New Cookbooks Offer Simple but Flavorful Recipes

The superslouching economy is spurring everyone to return to basics—including some of the world's best-known chefs, who are flooding the market with new cookbooks preaching the simple-is-better mantra. Ina Garten's "Barefoot Contessa Back to Basics: Fabulous Flavors From Simple Ingredients" (crownpublishing.com) gives nearly 100 entertainment-ready recipes that never require a trip to the specialty food market. Dishes include classic coq au vin; mustard-roasted fish, made flavorful with capers, shallots and whole-grain mustard; and a pot roast smothered in gravy enriched by a purée of root vegetables from the pot. Garten's recipes are idiotproof, though they never look quite as good as the book's photos suggest.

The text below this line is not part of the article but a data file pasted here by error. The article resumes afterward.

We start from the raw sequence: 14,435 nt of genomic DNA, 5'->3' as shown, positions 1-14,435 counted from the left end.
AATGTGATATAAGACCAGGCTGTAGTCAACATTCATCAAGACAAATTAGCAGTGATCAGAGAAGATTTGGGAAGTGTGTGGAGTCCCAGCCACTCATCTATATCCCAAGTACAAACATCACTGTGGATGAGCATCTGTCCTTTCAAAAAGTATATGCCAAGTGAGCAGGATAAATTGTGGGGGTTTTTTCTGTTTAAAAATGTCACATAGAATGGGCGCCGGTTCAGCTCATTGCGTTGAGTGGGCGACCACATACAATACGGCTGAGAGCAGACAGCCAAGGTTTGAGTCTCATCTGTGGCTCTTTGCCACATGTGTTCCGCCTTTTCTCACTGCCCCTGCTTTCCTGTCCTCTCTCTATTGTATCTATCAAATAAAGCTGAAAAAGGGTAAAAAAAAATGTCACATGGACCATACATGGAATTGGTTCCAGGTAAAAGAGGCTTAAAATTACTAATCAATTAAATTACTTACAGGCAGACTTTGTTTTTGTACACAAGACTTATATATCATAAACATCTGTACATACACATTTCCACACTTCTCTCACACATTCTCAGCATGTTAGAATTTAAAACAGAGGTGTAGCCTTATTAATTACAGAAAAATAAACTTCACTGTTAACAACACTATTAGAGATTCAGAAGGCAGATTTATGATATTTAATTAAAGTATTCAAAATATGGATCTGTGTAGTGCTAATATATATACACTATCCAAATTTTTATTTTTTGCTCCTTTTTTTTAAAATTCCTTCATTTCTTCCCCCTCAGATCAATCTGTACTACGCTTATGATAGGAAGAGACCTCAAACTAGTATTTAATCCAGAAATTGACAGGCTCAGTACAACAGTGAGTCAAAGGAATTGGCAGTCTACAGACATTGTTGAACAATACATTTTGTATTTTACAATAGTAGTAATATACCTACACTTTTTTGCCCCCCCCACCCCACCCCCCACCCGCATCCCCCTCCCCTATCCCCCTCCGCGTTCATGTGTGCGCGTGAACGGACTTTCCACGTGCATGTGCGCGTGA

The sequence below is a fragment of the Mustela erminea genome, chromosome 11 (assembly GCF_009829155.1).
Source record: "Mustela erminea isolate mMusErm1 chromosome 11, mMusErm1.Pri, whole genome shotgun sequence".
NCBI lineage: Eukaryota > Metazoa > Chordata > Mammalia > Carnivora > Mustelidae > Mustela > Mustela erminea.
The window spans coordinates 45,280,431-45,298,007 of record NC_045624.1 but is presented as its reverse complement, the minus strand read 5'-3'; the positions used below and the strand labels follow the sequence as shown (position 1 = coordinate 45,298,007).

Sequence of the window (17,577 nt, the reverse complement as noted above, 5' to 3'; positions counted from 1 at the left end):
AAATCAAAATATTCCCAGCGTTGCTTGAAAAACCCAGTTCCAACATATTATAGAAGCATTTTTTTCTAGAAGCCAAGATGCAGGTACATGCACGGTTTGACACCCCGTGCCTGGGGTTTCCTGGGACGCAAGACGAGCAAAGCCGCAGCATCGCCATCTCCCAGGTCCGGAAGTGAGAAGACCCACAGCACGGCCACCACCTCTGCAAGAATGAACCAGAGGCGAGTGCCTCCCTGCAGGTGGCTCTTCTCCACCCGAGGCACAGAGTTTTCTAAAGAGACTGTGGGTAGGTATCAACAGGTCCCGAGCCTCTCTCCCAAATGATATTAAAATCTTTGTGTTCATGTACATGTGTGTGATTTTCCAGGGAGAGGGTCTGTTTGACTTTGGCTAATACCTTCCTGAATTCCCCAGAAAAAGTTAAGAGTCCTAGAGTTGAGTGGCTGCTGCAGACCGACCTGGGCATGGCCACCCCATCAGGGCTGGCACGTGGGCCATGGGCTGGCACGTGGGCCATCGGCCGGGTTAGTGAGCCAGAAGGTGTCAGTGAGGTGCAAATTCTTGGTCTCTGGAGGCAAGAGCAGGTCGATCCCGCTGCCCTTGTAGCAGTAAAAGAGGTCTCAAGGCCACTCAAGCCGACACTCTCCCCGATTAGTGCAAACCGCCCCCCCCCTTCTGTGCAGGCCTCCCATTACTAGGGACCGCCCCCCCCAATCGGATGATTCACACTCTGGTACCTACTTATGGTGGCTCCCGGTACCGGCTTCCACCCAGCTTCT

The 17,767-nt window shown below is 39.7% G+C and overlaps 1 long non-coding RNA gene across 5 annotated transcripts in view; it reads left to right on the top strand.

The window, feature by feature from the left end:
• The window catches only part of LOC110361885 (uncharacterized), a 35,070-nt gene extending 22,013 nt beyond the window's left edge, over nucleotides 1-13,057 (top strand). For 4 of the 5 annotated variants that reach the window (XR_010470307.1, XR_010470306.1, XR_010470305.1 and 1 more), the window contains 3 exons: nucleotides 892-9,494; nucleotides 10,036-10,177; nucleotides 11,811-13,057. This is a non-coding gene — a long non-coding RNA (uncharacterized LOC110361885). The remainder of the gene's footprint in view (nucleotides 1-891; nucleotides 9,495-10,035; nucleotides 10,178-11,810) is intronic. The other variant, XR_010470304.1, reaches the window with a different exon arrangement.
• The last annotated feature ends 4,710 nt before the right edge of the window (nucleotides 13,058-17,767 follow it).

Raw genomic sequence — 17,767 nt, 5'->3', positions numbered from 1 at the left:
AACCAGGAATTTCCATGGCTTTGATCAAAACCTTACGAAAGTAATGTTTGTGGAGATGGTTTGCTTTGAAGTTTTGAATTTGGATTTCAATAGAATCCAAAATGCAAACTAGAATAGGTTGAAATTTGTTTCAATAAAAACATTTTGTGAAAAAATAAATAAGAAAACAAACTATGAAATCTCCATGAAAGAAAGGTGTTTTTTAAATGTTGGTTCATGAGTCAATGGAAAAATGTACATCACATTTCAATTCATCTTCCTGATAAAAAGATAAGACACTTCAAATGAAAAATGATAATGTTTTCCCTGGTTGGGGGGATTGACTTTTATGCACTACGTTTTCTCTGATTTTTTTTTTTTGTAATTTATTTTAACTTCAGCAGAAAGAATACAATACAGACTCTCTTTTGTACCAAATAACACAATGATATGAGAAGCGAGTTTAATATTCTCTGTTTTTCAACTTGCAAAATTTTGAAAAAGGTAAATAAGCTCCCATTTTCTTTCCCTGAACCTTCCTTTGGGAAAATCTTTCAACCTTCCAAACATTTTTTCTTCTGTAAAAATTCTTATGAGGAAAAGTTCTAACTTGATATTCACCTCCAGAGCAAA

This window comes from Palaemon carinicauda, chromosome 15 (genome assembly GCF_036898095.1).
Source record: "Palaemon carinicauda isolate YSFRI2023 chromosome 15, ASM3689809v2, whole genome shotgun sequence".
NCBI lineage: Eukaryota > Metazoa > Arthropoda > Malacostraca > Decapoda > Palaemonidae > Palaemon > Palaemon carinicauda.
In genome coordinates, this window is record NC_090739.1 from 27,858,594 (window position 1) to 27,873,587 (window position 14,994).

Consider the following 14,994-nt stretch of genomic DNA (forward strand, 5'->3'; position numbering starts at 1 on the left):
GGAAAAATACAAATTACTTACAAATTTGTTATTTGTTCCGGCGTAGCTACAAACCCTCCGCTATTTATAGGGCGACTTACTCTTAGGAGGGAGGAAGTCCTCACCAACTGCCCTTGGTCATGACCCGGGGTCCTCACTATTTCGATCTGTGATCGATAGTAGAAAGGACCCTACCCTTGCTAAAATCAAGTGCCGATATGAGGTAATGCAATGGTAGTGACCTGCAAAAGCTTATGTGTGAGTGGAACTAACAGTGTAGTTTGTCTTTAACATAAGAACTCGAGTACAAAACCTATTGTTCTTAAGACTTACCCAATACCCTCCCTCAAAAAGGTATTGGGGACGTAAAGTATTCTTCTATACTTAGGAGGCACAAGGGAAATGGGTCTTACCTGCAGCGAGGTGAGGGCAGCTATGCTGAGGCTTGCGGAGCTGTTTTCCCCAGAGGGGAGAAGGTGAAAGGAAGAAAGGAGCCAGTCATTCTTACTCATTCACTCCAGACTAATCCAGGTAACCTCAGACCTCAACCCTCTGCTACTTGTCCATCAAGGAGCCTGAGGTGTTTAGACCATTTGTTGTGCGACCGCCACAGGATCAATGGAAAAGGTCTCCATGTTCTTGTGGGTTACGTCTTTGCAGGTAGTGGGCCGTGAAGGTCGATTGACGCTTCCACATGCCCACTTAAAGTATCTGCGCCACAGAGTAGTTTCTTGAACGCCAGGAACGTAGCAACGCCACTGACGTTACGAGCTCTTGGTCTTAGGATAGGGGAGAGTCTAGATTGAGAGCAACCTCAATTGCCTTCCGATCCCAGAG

Giada de Laurentiis's "Giada's Kitchen: New Italian Favorites" (clarksonpotter.com) is packed with single-page recipes, eye-candy photos and ultrasimple preparations. The curried chicken sandwich is served with radicchio and pancetta—a crazy combo that turns out to be insanely tasty. "The Simple Art of Food" by Alice Waters (randomhouse.com) espouses the Berkeley, California, chef's belief that cooks use only locally and sustainably produced seasonal food. Dishes include a simple onion tart and sirloin steak with herbs.

But nothing promises more simplicity than Beatrice Ojakangas's "Best Casserole Book Ever" (chroniclebooks.com), which presents more than 500 recipes for quick, easy clean-up comfort food, including chicken breast with morel mushrooms and Parmesan and sun-dried-tomato quiche. Who needs to go out?

New Cookbooks Offer Simple but Flavorful Recipes | World